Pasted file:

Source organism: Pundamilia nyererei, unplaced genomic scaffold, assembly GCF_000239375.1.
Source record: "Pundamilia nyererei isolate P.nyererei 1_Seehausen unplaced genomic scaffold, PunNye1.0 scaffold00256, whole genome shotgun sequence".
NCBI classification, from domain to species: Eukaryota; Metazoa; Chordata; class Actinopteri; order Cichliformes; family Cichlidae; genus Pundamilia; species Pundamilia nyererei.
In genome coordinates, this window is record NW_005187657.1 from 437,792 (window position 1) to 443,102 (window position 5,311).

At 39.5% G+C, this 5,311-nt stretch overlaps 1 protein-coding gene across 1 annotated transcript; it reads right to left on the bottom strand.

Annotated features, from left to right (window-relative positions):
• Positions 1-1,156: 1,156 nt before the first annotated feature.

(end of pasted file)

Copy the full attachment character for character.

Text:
Source organism: Pundamilia nyererei, unplaced genomic scaffold, assembly GCF_000239375.1.
Source record: "Pundamilia nyererei isolate P.nyererei 1_Seehausen unplaced genomic scaffold, PunNye1.0 scaffold00256, whole genome shotgun sequence".
NCBI classification, from domain to species: Eukaryota; Metazoa; Chordata; class Actinopteri; order Cichliformes; family Cichlidae; genus Pundamilia; species Pundamilia nyererei.
In genome coordinates, this window is record NW_005187657.1 from 437,792 (window position 1) to 443,102 (window position 5,311).

At 39.5% G+C, this 5,311-nt stretch overlaps 1 protein-coding gene across 1 annotated transcript; it reads right to left on the bottom strand.

Annotated features, from left to right (window-relative positions):
• Positions 1-1,156: 1,156 nt before the first annotated feature.